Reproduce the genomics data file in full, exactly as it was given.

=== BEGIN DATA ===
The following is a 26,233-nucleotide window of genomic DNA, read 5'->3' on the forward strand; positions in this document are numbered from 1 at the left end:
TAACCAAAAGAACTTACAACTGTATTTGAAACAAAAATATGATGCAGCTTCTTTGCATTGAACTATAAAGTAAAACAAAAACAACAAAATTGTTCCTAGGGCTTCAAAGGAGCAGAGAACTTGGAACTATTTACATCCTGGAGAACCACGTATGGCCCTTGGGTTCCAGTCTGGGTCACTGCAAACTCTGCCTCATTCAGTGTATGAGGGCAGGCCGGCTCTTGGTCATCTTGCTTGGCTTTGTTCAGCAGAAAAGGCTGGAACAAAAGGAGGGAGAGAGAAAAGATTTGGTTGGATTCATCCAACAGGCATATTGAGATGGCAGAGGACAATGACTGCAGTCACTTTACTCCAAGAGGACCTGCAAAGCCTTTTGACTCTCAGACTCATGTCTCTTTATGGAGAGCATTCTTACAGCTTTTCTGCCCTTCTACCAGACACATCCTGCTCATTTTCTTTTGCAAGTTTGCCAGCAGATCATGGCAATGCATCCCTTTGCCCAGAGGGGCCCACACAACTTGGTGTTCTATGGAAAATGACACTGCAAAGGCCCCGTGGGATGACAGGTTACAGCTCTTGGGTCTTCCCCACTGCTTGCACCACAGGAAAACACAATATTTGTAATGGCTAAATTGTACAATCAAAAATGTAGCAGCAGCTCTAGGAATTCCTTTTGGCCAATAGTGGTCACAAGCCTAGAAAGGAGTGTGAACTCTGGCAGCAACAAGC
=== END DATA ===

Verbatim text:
The following is a 26,233-nucleotide window of genomic DNA, read 5'->3' on the forward strand; positions in this document are numbered from 1 at the left end:
TAACCAAAAGAACTTACAACTGTATTTGAAACAAAAATATGATGCAGCTTCTTTGCATTGAACTATAAAGTAAAACAAAAACAACAAAATTGTTCCTAGGGCTTCAAAGGAGCAGAGAACTTGGAACTATTTACATCCTGGAGAACCACGTATGGCCCTTGGGTTCCAGTCTGGGTCACTGCAAACTCTGCCTCATTCAGTGTATGAGGGCAGGCCGGCTCTTGGTCATCTTGCTTGGCTTTGTTCAGCAGAAAAGGCTGGAACAAAAGGAGGGAGAGAGAAAAGATTTGGTTGGATTCATCCAACAGGCATATTGAGATGGCAGAGGACAATGACTGCAGTCACTTTACTCCAAGAGGACCTGCAAAGCCTTTTGACTCTCAGACTCATGTCTCTTTATGGAGAGCATTCTTACAGCTTTTCTGCCCTTCTACCAGACACATCCTGCTCATTTTCTTTTGCAAGTTTGCCAGCAGATCATGGCAATGCATCCCTTTGCCCAGAGGGGCCCACACAACTTGGTGTTCTATGGAAAATGACACTGCAAAGGCCCCGTGGGATGACAGGTTACAGCTCTTGGGTCTTCCCCACTGCTTGCACCACAGGAAAACACAATATTTGTAATGGCTAAATTGTACAATCAAAAATGTAGCAGCAGCTCTAGGAATTCCTTTTGGCCAATAGTGGTCACAAGCCTAGAAAGGAGTGTGAACTCTGGCAGCAACAAGC